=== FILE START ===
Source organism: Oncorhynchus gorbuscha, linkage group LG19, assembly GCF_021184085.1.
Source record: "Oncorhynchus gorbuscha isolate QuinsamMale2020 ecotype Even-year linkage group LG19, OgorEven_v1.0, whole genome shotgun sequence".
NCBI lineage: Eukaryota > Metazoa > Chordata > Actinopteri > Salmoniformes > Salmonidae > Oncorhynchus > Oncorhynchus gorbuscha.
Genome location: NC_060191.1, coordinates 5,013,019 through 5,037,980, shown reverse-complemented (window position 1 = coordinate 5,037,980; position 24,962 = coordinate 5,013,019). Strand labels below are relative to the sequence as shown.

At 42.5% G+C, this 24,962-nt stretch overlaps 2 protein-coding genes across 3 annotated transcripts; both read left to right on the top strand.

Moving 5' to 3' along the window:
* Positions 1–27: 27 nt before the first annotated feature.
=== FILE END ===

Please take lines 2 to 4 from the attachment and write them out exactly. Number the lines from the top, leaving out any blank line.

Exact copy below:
Source record: "Oncorhynchus gorbuscha isolate QuinsamMale2020 ecotype Even-year linkage group LG19, OgorEven_v1.0, whole genome shotgun sequence".
NCBI lineage: Eukaryota > Metazoa > Chordata > Actinopteri > Salmoniformes > Salmonidae > Oncorhynchus > Oncorhynchus gorbuscha.
Genome location: NC_060191.1, coordinates 5,013,019 through 5,037,980, shown reverse-complemented (window position 1 = coordinate 5,037,980; position 24,962 = coordinate 5,013,019). Strand labels below are relative to the sequence as shown.